Süleyman Ergüçlü: Are you going to advise the Security Council or the Secretary General for the UN to take a more active role. Because you said, in your statement to the Greek Cypriot News Agency, that the two sides are having difficulties in negotiating on their own.


De Soto: Well it is clear that the most desirable way to carry out this process would be that the two parties, by themselves, conduct this negotiation and produce a comprehensive settlement. However, Cyprus falls into the catagory of conflicts and disputes which are long standing and deeply entrenched, where it is sometimes difficult even for the most authoritative of leaders, which is the case with Mr. Clerides and Mr. Denktash, to distance themselves somewhat and make bold suggestions. They have a lot of politicians and others watching them and looking for signs of weaknesses. So its a normal dynamic in such negotiations. And for these reasons some third party assistance is frequently called upon. But the key is that the solution should be a Cypriot solution and should be agreeable or as agreeable as possible for both sides. Whoever plays a third party role should, must keep in mind that the purpose is to assist the parties.


Süleyman Ergüçlü: Mr. de Soto, still can we say that these talks have not yielded the expected result by the end of june, but it hasn’t been a waste of time. Certain amount of progress has been achieved. Can we say that?


De Soto: Well its difficult to make an assessment of the degree of progress at any given moment. Instantaneous snapshot will never really depict the situation accurately. Especially because the leaders have agreed on the basic rule that nothing is agreed until everything is agreed. We are talking about a deal that must be reached as part of a package. Hence a comprehensive settlement. So its hard to measure progress. I say that not all of the time has been wasted, but I think it will be accurate at the same time to say that some time has been wasted. More than is desirable, and certainly more than is necessary.


Süleyman Ergüçlü: Another thing you said in your statement this morning, you said there are two different processes. The EU enlargement issue is a separate issue and the UN Secretary General’s good offices mission is a separate issue. But they are somehow interlinked. Can you elaborate on this Mr. de Soto?


De Soto: Yes. I said and I ratify this, they are clearly two separate processes. Each one has its own dynamic, its own logic. And in the case of the UN process, we have our own mandate from the member states through the Security Council. The EU is not itself involved in any way in the negotiations but to say there is no connection between the two would be the same thing as arguing that these talks these negotiations are taking place in a laboratory somewhere. And Cyprus is not a laboratory and we do not conduct the talks with test tubes or other instruments that are used in the laboratory. Cyprus exists within a certain context, geographical, political and you cannot ignore the fact that things are going on in the outside world. There is a lot of thought and attention being given for instance to Europe amongst all of the parties that are involved. Greek Cypriots, the Turkish Cypriots, Greece of course is a member of the EU, Turkey desires to be a member of the EU, the UK is also in the EU and also a permanent member of the Security Council. There’s a rapprochment distinct between Greece and Turkey. All of these are relevant factors by large positive factors. So what one hopes is that the opportunity will be seized and we believe that that is the desire of the Greek Cypriots and the Turkish Cypriots.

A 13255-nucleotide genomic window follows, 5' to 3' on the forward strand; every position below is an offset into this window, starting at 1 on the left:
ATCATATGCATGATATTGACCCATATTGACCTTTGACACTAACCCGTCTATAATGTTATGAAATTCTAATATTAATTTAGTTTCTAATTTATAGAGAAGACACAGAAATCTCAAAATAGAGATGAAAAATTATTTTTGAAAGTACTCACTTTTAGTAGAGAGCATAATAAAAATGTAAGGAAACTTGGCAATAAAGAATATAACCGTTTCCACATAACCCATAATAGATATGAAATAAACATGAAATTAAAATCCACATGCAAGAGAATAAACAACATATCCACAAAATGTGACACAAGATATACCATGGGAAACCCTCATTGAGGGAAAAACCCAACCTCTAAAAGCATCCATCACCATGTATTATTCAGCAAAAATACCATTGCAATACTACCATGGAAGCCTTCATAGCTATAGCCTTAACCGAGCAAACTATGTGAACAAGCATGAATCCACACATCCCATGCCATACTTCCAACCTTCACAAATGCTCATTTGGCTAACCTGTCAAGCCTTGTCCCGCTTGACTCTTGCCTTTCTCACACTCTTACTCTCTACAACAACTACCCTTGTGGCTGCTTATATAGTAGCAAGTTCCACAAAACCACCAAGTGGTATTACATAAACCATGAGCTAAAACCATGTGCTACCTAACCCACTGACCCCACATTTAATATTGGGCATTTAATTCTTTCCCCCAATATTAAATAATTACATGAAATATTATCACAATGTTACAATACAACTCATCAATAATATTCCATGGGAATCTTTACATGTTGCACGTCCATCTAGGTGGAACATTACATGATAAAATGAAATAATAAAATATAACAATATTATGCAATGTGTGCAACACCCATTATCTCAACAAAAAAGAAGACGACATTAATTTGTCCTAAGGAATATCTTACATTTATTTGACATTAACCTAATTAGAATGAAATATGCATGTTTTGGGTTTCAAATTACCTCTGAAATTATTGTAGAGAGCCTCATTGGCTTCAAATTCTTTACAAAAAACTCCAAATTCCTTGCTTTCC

Süleyman Ergüçlü: Mr. de Soto, do we have enough ground and enough reason to maintain our hopes for a solution in the next 6 months?


De Soto: I think that there is still ground for hope and there is still ground for optimism, based on the clear interest of all concerned of reaching a settlement within the next few months. And of course that means that the leaders will have to make sometimes difficult choices. There is no such thing as a solution which is ideal for all concerned. Compromises will have to be made. We hope that it will be possible by and large the interests the underlying concerns of all and it is feasible, it can be done. Heavy responsibility weighs on the shoulders of the leaders involved and we hope that they will be supported by their people and by all who watch what is happening.


Süleyman Ergüçlü: Mr. de Soto thank you very much for accepting our invitation and sharing your views with us.


De Soto: My pleasure Mr. Ergüçlü. Pleasure to be on your programme again.


Süleyman Ergüçlü: Thank you very much.

 Ana Sayfa